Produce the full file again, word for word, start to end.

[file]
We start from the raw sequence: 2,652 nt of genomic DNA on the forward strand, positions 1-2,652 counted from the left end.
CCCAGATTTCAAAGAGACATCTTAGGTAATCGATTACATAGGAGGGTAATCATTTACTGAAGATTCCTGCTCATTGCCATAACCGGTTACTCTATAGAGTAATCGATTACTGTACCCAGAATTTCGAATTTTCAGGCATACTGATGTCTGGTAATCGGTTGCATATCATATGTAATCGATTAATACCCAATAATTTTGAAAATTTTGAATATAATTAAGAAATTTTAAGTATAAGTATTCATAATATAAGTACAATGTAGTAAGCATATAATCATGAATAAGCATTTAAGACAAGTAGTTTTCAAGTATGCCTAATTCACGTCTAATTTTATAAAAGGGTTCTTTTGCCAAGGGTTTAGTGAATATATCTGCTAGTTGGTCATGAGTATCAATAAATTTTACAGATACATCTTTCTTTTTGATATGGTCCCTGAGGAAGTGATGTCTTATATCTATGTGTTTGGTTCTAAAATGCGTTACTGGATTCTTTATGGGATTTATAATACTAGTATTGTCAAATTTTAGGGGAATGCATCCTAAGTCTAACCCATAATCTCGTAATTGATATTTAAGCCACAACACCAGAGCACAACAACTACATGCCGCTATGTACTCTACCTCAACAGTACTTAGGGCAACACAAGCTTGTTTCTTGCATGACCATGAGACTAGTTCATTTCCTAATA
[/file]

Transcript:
We start from the raw sequence: 2,652 nt of genomic DNA on the forward strand, positions 1-2,652 counted from the left end.
CCCAGATTTCAAAGAGACATCTTAGGTAATCGATTACATAGGAGGGTAATCATTTACTGAAGATTCCTGCTCATTGCCATAACCGGTTACTCTATAGAGTAATCGATTACTGTACCCAGAATTTCGAATTTTCAGGCATACTGATGTCTGGTAATCGGTTGCATATCATATGTAATCGATTAATACCCAATAATTTTGAAAATTTTGAATATAATTAAGAAATTTTAAGTATAAGTATTCATAATATAAGTACAATGTAGTAAGCATATAATCATGAATAAGCATTTAAGACAAGTAGTTTTCAAGTATGCCTAATTCACGTCTAATTTTATAAAAGGGTTCTTTTGCCAAGGGTTTAGTGAATATATCTGCTAGTTGGTCATGAGTATCAATAAATTTTACAGATACATCTTTCTTTTTGATATGGTCCCTGAGGAAGTGATGTCTTATATCTATGTGTTTGGTTCTAAAATGCGTTACTGGATTCTTTATGGGATTTATAATACTAGTATTGTCAAATTTTAGGGGAATGCATCCTAAGTCTAACCCATAATCTCGTAATTGATATTTAAGCCACAACACCAGAGCACAACAACTACATGCCGCTATGTACTCTACCTCAACAGTACTTAGGGCAACACAAGCTTGTTTCTTGCATGACCATGAGACTAGTTCATTTCCTAATA